“Third-year law student Davis Wright said his experience in the program last semester challenged him and provided an opportunity to make a substantial impact with the intergovernmental military alliance. Wright said he had the opportunity to work on an overhaul of general term and conditions throughout HQ SACT and in its subordinate commands, and to research whether NATO information is protected under U.S. laws against espionage.”

The NATO externship is one of many with international components in Georgia Law’s D.C. Semester in Practice initiative, directed by Georgia Law Professor Jessica Heywood, and also one of our Center’s many Global Externships Overseas and At-Home (GEO/GEA), administered by Sarah Quinn, our Center’s Associate Director for Global Practice Preparation.

Georgia Law Appellate Litigation Clinic secures final relief for client in case invoking Convention Against Torture

The U.S. Board of Immigration Appeals has granted relief to the petitioner in Arellano Herrera, a case on which the Appellate Litigation Clinic at the University of Georgia School of Law has worked for over two years.

As detailed in prior posts here and here, in September 2020, Georgia Law students in the Clinic briefed and argued the case, Arellano Herrera v. Barr, to a panel of the U.S. Court of Appeals for the Ninth Circuit. Their argument turned on the non-refoulement, or non-return, obligations the United States took on when it ratified the 1984 Convention Against Torture, or CAT. Two months later, the appellate court held that the Board of Immigration Appeals incorrectly had applied the clear error standard when reversing the Immigration Judge’s decision to grant petitioner’s request for withholding of removal.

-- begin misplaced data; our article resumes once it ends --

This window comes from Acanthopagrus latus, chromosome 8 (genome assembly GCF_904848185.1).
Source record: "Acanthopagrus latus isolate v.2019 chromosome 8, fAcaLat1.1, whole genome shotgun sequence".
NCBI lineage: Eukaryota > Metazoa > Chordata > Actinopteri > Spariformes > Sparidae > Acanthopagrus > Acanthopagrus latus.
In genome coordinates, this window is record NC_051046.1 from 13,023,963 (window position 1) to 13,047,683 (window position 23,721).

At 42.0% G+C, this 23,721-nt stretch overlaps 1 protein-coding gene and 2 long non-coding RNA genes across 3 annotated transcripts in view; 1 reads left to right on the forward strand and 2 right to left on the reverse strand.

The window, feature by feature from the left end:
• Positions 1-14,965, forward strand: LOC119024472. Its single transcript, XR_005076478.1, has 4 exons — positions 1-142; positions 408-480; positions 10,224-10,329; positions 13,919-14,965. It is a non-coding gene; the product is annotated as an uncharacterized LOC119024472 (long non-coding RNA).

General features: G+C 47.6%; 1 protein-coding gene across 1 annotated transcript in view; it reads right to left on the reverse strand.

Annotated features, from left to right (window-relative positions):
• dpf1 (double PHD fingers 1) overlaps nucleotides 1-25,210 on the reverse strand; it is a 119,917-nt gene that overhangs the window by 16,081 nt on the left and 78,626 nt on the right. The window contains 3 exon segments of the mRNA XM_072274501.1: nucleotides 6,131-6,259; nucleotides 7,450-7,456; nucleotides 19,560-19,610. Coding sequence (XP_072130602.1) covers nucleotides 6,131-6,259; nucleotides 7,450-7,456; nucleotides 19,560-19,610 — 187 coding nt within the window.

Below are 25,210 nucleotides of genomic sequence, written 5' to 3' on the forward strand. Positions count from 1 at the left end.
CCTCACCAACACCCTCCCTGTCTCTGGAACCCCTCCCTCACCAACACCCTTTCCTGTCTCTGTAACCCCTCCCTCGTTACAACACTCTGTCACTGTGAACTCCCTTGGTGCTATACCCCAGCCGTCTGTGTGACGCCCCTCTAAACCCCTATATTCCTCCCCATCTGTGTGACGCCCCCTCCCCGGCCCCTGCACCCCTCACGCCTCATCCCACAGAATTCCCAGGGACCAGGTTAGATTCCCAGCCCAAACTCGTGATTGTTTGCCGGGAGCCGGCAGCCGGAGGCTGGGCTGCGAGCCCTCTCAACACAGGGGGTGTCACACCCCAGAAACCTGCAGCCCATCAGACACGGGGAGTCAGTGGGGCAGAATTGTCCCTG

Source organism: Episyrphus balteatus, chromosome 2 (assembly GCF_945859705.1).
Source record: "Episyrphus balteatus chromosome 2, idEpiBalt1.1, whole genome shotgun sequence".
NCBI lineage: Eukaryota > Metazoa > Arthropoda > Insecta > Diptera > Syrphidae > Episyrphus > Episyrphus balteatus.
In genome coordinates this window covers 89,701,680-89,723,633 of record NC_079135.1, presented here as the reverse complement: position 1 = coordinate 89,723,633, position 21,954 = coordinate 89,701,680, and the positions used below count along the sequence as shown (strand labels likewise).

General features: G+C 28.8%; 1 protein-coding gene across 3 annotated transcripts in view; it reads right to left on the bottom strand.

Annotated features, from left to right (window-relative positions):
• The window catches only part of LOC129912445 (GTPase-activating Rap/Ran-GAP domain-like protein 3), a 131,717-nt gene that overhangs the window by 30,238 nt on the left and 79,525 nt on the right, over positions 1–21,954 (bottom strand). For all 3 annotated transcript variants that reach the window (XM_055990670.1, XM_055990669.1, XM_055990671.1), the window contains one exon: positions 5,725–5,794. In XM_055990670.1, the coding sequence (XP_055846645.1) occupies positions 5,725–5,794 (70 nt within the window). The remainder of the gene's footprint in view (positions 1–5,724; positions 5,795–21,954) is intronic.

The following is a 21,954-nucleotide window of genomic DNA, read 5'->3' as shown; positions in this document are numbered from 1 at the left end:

Subsequently, on remand before the Board of Immigration Appeals, the Clinic argued that the Immigration Judge did not clearly err in findings key to the CAT-based claim: